Study Raises Questions About Local Cancer Rates

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Loudon, Loudon County (WVLT) - More questions than answers from a state agency report on cancer amongst Tennesseans and how we match up to the national average.

No clear cut answers from this study.

The cancer incidence and mortality rates are for the years 1999 through 2003.

The data from 8 local counties is compared to the national rate by using data from the American Cancer Society.

Nationally, the Cancer Registry says Tennesseans are comparing well, but there is at least one group that is questioning the government funded study.

The Tennessee Cancer Registry, an branch of the State Health Department, compiled data received from healthcare facilities across the state for it's annual report.

First, the good news.

Area lung, prostate, breast and colo-rectal cancer rates were compared with national rates.

First, for men: the total number for all cancers combined in Loudon and Roane counties were the same as the national rate which is about 560 for every 100,000 men.

For women in Loudon, Roane and in this case, Meigs, county as well, a like number to the national average which is about 400 cases of cancer for every 100,000 women.

While the exact numbers for Knox County are not yet tabulated, the center says the cancer rates were significantly lower than the national average. This was also the case for Blount, Morgan and Rhea counties. Surprisingly to some, Anderson County, home of the Oak Ridge nuclear facilities also had a cancer rate lower than the national norm.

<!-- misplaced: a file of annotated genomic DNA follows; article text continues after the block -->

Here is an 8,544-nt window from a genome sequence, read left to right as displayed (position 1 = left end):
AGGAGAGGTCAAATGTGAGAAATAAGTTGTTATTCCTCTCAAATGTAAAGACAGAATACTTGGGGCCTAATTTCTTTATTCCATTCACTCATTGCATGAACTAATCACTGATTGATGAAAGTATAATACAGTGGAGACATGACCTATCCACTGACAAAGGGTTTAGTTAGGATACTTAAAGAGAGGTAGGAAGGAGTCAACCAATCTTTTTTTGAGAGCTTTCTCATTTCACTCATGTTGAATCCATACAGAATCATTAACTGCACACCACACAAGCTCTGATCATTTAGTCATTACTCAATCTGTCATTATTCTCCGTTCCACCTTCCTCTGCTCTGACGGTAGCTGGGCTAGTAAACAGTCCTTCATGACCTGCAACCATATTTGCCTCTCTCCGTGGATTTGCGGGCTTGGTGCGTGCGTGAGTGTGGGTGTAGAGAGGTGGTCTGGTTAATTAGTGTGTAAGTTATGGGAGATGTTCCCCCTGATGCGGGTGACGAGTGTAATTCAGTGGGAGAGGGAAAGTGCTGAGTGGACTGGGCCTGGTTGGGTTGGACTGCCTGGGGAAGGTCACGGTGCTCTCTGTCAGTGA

"If the rate is obviously significantly above the national average then that would be a reason for concern." Director of the office of Cancer Surveillance Martin Whiteside says.

Now the bad news.

Significantly higher lung cancer rates are shown in Blount, Knox, Loudon and Roane counties for men.

In women, Roane County showed higher rates for lung cancer.

The reason? You may have already guessed it.

"I would expect that most of these are probably due to an increase in smoking rates," Whiteside.

But Shirley Harrison and Pat Hunter with Clean Air Friends say they're skeptical about the data.

"We don't have any answers, the study should be able to pinpoint to find out if it's an environmental issue, or what the problem is," says Pat Hunter, from Clean Air Friends.

Whiteside says healthcare facilities don't always report cancer cases, making compilation difficult.

Hunter says the devil is in the data collection.

"We're certainly pleased that the standing is better, however, we are concerned about the data with regard to the collection in itself," Hunter says.

The percentage of Tennesseans with breast, prostate and colo-rectal cancers was similar to the national average, or significantly lower.

Whiteside says to speculate on the reason for that would be just that, speculation.